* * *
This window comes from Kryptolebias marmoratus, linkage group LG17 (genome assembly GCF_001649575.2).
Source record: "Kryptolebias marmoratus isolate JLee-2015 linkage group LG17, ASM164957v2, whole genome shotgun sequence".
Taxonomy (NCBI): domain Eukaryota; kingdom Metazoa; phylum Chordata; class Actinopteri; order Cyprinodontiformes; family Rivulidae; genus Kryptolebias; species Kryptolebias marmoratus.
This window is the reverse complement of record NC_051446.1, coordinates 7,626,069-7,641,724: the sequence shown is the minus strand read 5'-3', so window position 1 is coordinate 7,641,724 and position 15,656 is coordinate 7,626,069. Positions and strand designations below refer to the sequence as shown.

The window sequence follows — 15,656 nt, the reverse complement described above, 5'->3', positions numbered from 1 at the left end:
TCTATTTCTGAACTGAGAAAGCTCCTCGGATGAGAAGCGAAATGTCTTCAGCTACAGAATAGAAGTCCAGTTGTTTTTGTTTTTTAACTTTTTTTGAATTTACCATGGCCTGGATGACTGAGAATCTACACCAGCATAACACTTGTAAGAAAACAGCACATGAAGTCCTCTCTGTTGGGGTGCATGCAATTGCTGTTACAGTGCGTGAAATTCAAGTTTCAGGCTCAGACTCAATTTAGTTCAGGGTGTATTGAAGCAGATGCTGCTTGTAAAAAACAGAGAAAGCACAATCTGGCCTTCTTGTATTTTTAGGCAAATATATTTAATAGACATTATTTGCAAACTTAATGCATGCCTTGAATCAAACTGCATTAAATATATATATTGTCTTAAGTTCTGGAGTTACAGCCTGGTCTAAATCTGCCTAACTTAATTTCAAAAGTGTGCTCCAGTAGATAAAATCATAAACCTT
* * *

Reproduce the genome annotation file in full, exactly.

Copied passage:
This window comes from Kryptolebias marmoratus, linkage group LG17 (genome assembly GCF_001649575.2).
Source record: "Kryptolebias marmoratus isolate JLee-2015 linkage group LG17, ASM164957v2, whole genome shotgun sequence".
Taxonomy (NCBI): domain Eukaryota; kingdom Metazoa; phylum Chordata; class Actinopteri; order Cyprinodontiformes; family Rivulidae; genus Kryptolebias; species Kryptolebias marmoratus.
This window is the reverse complement of record NC_051446.1, coordinates 7,626,069-7,641,724: the sequence shown is the minus strand read 5'-3', so window position 1 is coordinate 7,641,724 and position 15,656 is coordinate 7,626,069. Positions and strand designations below refer to the sequence as shown.

The window sequence follows — 15,656 nt, the reverse complement described above, 5'->3', positions numbered from 1 at the left end:
TCTATTTCTGAACTGAGAAAGCTCCTCGGATGAGAAGCGAAATGTCTTCAGCTACAGAATAGAAGTCCAGTTGTTTTTGTTTTTTAACTTTTTTTGAATTTACCATGGCCTGGATGACTGAGAATCTACACCAGCATAACACTTGTAAGAAAACAGCACATGAAGTCCTCTCTGTTGGGGTGCATGCAATTGCTGTTACAGTGCGTGAAATTCAAGTTTCAGGCTCAGACTCAATTTAGTTCAGGGTGTATTGAAGCAGATGCTGCTTGTAAAAAACAGAGAAAGCACAATCTGGCCTTCTTGTATTTTTAGGCAAATATATTTAATAGACATTATTTGCAAACTTAATGCATGCCTTGAATCAAACTGCATTAAATATATATATTGTCTTAAGTTCTGGAGTTACAGCCTGGTCTAAATCTGCCTAACTTAATTTCAAAAGTGTGCTCCAGTAGATAAAATCATAAACCTT